A small Florida security-equipment company is moving its headquarters to Maryland, hoping that being close to federal agencies will help it build a business from technology that controls access to buildings, computer networks and bank teller machines with a high-tech method for recognizing faces.
Identification Technologies International Inc. will move its headquarters to Maryland from Miami by year's end, said Kenneth C. Weiss, the newly hired president and chief operating officer. About 20 people work for the company now, about half of them engineers, and the company plans to build its sales force locally, Weiss said. The headquarters will probably be in Columbia.
"One of the reasons we're moving here [is] the talent pool," said Weiss, who lived in Columbia before getting the job. "There's a good pool of talent locally. All the federal agencies are in this area. It's a natural progression."
Chuck Porcari, spokesman for Maryland's Department of Business and Economic Development, said Identification Technologies has not yet sought any help from the department with the relocation.
"It's certainly logical that they would want to develop this technology in this area," Porcari said.
Identification Technologies was founded in 1994 by David Brendel Hertz, a retired partner of the consulting firm McKinsey & Co. and now chairman of the company. Hertz hired engineers from the University of Miami to develop his concept. The systems will compete against companies selling technology that recognizes people by their fingerprints, handprints or patterns in their eyes, Weiss said.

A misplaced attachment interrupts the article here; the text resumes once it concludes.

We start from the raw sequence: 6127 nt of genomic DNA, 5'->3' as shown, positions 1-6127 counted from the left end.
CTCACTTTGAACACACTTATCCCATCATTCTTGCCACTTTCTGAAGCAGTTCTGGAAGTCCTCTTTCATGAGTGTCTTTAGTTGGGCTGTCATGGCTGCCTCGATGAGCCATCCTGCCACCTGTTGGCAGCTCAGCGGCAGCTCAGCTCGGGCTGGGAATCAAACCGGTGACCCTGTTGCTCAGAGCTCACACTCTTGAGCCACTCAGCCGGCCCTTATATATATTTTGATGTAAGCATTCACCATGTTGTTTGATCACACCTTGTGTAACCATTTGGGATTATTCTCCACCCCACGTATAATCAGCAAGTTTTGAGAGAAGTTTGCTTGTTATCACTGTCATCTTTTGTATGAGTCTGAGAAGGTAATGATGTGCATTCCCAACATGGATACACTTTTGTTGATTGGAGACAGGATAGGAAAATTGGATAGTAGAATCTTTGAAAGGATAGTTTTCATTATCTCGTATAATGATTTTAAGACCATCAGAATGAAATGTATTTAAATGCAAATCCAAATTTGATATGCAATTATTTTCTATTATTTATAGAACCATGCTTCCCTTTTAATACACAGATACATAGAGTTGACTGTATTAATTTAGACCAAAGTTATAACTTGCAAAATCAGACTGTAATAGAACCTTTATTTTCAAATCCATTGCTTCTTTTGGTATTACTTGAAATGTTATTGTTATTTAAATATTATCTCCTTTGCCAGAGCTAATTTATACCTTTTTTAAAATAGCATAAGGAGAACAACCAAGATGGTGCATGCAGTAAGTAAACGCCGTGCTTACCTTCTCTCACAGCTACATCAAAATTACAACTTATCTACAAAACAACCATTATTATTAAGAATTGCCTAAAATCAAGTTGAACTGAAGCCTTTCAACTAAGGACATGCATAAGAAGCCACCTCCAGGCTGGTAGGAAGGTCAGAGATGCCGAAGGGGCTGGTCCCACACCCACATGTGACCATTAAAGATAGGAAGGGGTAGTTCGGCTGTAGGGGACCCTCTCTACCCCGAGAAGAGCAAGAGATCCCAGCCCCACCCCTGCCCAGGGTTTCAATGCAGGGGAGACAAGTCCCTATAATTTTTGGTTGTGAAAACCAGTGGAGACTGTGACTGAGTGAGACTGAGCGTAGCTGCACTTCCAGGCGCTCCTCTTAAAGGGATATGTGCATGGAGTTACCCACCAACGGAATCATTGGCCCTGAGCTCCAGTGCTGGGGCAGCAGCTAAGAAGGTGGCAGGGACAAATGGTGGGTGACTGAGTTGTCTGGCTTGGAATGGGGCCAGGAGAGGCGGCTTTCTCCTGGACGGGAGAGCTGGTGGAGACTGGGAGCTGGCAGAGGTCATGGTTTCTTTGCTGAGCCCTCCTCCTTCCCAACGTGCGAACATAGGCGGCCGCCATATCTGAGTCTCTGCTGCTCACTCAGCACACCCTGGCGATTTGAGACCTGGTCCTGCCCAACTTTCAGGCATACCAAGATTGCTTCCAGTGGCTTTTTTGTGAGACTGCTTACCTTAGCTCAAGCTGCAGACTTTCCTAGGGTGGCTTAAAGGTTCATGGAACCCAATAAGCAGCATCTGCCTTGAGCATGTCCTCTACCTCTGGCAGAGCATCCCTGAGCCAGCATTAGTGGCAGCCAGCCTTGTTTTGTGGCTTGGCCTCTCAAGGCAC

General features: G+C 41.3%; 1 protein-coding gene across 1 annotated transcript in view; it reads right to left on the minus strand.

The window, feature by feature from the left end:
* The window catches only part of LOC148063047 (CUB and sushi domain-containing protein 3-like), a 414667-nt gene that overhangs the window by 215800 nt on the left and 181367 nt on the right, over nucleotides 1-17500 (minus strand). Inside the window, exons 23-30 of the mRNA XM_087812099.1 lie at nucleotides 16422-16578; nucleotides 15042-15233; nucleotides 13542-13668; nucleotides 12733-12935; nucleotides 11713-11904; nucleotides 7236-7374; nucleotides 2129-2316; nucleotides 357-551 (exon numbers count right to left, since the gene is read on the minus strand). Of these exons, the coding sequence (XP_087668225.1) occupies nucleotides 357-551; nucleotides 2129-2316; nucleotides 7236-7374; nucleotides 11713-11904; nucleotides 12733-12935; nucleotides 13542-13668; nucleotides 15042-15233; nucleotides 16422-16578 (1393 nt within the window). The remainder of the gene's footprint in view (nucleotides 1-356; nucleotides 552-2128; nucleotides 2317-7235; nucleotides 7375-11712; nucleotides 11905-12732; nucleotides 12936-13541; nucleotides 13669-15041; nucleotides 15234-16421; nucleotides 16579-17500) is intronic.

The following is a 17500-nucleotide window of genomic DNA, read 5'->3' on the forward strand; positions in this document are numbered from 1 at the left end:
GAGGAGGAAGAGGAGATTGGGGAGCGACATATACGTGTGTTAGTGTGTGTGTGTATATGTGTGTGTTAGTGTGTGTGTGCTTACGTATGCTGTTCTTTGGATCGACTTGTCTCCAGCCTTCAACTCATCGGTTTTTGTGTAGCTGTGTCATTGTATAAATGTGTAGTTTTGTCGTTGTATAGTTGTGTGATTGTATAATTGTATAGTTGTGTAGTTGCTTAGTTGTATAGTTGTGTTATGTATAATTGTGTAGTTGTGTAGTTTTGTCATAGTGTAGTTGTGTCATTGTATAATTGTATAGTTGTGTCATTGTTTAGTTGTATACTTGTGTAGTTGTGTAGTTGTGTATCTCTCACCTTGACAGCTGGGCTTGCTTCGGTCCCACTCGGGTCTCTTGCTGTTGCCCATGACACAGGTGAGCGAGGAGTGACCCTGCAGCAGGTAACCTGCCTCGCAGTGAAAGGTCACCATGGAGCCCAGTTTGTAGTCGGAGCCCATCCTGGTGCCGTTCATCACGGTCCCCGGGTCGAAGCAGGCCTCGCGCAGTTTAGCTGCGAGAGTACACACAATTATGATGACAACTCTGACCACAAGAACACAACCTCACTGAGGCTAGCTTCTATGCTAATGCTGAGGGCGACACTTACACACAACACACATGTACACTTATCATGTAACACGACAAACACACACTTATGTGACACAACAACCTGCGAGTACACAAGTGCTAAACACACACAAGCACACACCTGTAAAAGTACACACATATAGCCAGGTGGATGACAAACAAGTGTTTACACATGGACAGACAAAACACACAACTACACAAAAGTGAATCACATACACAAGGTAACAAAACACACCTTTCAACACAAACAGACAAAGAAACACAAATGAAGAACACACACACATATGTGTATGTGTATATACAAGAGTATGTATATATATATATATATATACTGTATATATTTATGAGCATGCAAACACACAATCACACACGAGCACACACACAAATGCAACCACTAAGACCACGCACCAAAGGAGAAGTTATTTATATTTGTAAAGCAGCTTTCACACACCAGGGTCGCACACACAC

"You don't have to touch it, and it doesn't touch you," Weiss said of his company's system. "The second positive is that people are used to being recognized by their face. It doesn't offend people. People don't view it as an intrusion into their privacy."
Identification Technologies' systems work by recognizing the specific details of a person's face, reducing fine distinctions such as the distance between one's eyes or the crook of one's nose to 96 bytes of software algorithm. The company claims the system fails only once in every 2,000 attempts to deceive it, and that it can even tell apart identical twins.
"There's no two snowflakes alike, and there's no two faces alike either," Weiss said. "The question is, how detailed can you get?"
The company is still in its infancy. Weiss said Identification Technology made its first sales only in November. But the company is seeking to hit $15 million in annual sales within two years.
"I don't want to call it conservative, but it's on the conservative side, obviously," Weiss said. Because security packages are often sold to large organizations that need complicated, multiple-unit solutions, "you tend to be either very small or you're selling a million dollars' worth," Weiss said. "There's not a lot in between."
The company hopes its system, called One-to-One, can begin to supplant Personal Identification Numbers as the primary security system for automated teller machines, Weiss said. Citibank is testing the system.
Two health-care firms are also using the company's systems in a pilot test to keep more accurate, tamper-proof records of their employees' attendance. Federal agencies are key targets because so many have confidential information to protect, Weiss added.
"You can't give your face away," he said. "You wouldn't punch a PIN number; you'd walk up to the machine and the camera would recognize you, as opposed to a PIN number you could lose and someone else could use."
Pub Date: 2/10/97